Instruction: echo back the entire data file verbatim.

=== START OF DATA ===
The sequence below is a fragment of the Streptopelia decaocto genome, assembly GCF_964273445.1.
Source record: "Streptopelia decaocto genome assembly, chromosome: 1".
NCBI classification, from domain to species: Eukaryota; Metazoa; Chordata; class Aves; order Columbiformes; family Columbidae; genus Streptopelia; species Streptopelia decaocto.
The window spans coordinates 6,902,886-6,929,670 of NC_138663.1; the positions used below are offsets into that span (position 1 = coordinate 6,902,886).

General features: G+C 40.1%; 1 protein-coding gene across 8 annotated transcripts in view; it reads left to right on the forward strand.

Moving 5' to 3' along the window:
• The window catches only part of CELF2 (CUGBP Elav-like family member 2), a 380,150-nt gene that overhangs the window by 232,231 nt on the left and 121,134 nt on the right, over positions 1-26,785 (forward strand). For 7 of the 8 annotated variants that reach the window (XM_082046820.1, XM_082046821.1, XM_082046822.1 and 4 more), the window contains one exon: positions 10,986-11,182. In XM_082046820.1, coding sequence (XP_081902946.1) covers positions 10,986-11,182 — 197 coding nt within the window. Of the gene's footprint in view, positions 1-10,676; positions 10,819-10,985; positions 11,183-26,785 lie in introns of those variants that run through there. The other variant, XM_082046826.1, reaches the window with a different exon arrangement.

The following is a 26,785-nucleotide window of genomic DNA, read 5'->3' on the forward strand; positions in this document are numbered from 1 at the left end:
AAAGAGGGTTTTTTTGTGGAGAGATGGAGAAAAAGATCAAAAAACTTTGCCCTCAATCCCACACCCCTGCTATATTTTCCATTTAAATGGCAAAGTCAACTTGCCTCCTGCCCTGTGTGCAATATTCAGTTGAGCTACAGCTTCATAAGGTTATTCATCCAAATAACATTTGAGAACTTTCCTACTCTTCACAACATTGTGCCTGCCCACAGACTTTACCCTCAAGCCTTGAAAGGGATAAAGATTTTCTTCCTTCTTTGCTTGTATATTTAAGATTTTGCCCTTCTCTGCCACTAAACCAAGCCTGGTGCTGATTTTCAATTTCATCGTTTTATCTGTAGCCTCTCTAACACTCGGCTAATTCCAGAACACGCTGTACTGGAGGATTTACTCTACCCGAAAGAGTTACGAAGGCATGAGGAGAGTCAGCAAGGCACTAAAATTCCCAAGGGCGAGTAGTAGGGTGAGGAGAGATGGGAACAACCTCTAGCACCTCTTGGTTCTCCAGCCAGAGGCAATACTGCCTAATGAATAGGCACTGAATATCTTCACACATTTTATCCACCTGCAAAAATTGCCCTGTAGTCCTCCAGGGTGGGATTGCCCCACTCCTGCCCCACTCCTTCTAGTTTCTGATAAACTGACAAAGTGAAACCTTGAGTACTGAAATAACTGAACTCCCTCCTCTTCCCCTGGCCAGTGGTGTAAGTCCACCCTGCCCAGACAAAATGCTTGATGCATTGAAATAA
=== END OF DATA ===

The sequence below is a fragment of the Streptopelia decaocto genome, assembly GCF_964273445.1.
Source record: "Streptopelia decaocto genome assembly, chromosome: 1".
NCBI classification, from domain to species: Eukaryota; Metazoa; Chordata; class Aves; order Columbiformes; family Columbidae; genus Streptopelia; species Streptopelia decaocto.
The window spans coordinates 6,902,886-6,929,670 of NC_138663.1; the positions used below are offsets into that span (position 1 = coordinate 6,902,886).

General features: G+C 40.1%; 1 protein-coding gene across 8 annotated transcripts in view; it reads left to right on the forward strand.

Moving 5' to 3' along the window:
• The window catches only part of CELF2 (CUGBP Elav-like family member 2), a 380,150-nt gene that overhangs the window by 232,231 nt on the left and 121,134 nt on the right, over positions 1-26,785 (forward strand). For 7 of the 8 annotated variants that reach the window (XM_082046820.1, XM_082046821.1, XM_082046822.1 and 4 more), the window contains one exon: positions 10,986-11,182. In XM_082046820.1, coding sequence (XP_081902946.1) covers positions 10,986-11,182 — 197 coding nt within the window. Of the gene's footprint in view, positions 1-10,676; positions 10,819-10,985; positions 11,183-26,785 lie in introns of those variants that run through there. The other variant, XM_082046826.1, reaches the window with a different exon arrangement.

The following is a 26,785-nucleotide window of genomic DNA, read 5'->3' on the forward strand; positions in this document are numbered from 1 at the left end:
AAAGAGGGTTTTTTTGTGGAGAGATGGAGAAAAAGATCAAAAAACTTTGCCCTCAATCCCACACCCCTGCTATATTTTCCATTTAAATGGCAAAGTCAACTTGCCTCCTGCCCTGTGTGCAATATTCAGTTGAGCTACAGCTTCATAAGGTTATTCATCCAAATAACATTTGAGAACTTTCCTACTCTTCACAACATTGTGCCTGCCCACAGACTTTACCCTCAAGCCTTGAAAGGGATAAAGATTTTCTTCCTTCTTTGCTTGTATATTTAAGATTTTGCCCTTCTCTGCCACTAAACCAAGCCTGGTGCTGATTTTCAATTTCATCGTTTTATCTGTAGCCTCTCTAACACTCGGCTAATTCCAGAACACGCTGTACTGGAGGATTTACTCTACCCGAAAGAGTTACGAAGGCATGAGGAGAGTCAGCAAGGCACTAAAATTCCCAAGGGCGAGTAGTAGGGTGAGGAGAGATGGGAACAACCTCTAGCACCTCTTGGTTCTCCAGCCAGAGGCAATACTGCCTAATGAATAGGCACTGAATATCTTCACACATTTTATCCACCTGCAAAAATTGCCCTGTAGTCCTCCAGGGTGGGATTGCCCCACTCCTGCCCCACTCCTTCTAGTTTCTGATAAACTGACAAAGTGAAACCTTGAGTACTGAAATAACTGAACTCCCTCCTCTTCCCCTGGCCAGTGGTGTAAGTCCACCCTGCCCAGACAAAATGCTTGATGCATTGAAATAA